Counselors and Camp Staff

    Published: 06-16-2009
    Views: 7,912
    Summer Camp Expert Nancy Diamond discusses counselors and camp staff.

    Nancy Diamond: I'm Nancy Diamond with kidscamps.

    com, and we're speaking about choosing a summer camp for your children. Right now, we're going to speak about camp counselors. One of the most significant relationships your child will have over the summer, is with their counselor. You want to make sure to ask the camp director a few questions about the staff. How is the staff hired? How are they trained? Do they know CPR and emergency techniques? What kind of background do they have? Have they in fact been background checked? You also want to find out what is the staff-to-camper ratio. Knowing the staff-to-camper ratio, we'll see how well the children are supervised. The national recommendation is between one counselor for every eight children, up to one counselor for every fifteen children. Parent should never feel shy or awkward, about asking a camp director any question they need answered, especially about staff, before they send their children to camp.

    Another question to ask the camp director, is what is the age of the camp counselors? You'll want to make sure that the camp counselors are matured and experienced enough, to handle the very many surprises that occur well the summer. You also may want to ask the camp director, if your child is going to overnight camp, when it's staff member has a day off. Where do they go and what kind of activities do they participate in? Many parents really want to go back to camp themselves, and many parents have the summer off for various reasons, if you're a teacher, or you're an at-home parent. Often a camp will give you tuition consideration, if you decide you are interested in working at the summer camp. You want to be careful, if you decide to work at camp, that you're not stifling your child's independence, or experience at the summer camp.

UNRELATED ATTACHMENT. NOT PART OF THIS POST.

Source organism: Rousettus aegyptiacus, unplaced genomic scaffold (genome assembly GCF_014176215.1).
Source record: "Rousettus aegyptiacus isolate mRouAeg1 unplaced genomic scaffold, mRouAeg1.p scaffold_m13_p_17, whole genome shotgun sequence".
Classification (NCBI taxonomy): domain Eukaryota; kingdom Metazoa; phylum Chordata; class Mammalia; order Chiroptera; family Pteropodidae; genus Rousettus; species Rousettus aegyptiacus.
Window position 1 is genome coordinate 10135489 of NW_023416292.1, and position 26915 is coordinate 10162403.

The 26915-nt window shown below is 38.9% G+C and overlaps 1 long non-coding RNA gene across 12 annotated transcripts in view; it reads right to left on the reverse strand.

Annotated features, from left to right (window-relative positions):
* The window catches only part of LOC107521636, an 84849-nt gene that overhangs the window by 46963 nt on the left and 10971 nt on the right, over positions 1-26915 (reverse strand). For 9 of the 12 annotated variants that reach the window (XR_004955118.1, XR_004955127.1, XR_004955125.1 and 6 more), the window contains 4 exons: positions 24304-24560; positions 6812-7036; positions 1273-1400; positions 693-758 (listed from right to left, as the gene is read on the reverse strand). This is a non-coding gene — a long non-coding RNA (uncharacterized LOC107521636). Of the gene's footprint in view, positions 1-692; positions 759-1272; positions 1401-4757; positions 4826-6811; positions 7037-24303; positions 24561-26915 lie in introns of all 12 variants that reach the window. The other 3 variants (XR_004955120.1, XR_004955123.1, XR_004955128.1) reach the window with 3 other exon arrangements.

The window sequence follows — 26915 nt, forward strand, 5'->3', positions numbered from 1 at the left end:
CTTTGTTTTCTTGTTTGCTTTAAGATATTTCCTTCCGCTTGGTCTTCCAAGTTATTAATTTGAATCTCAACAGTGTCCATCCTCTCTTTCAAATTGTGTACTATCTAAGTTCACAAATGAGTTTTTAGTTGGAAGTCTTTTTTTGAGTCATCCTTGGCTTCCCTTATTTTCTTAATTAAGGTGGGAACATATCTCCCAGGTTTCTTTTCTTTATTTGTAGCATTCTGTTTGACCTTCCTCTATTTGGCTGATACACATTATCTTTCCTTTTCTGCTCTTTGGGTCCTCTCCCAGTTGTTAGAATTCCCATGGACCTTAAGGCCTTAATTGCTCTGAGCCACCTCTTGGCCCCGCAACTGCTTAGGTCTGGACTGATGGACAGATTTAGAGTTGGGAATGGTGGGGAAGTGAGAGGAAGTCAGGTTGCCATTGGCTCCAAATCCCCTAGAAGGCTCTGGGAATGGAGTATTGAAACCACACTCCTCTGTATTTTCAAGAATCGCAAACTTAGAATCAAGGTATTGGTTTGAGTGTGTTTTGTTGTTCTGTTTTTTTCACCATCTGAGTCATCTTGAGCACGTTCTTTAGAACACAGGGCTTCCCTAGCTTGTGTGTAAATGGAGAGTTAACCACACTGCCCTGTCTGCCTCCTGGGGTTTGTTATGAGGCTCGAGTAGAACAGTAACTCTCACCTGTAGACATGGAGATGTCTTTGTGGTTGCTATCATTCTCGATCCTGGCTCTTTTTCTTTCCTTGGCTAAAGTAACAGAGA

There are numerous jobs that you can take at camp, or you're not hovering or helicoptering over your child. So if you want to work a camp, because you want to be near your child, you should rethink that situation. Many camps have a day before a camp starts, where you can meet the counselors and the owners, and other children. It's a very, very good idea to attend these days, so that you have the met the camp counselor before camp, and that your child has met the camp counselor as well.

    You'll also want to find out the camp's policy about tipping, when you attend camp on visiting day, you want to make sure that you know what the proper procedure is. Coming up next, we'll talk about how to prepare your child for camp.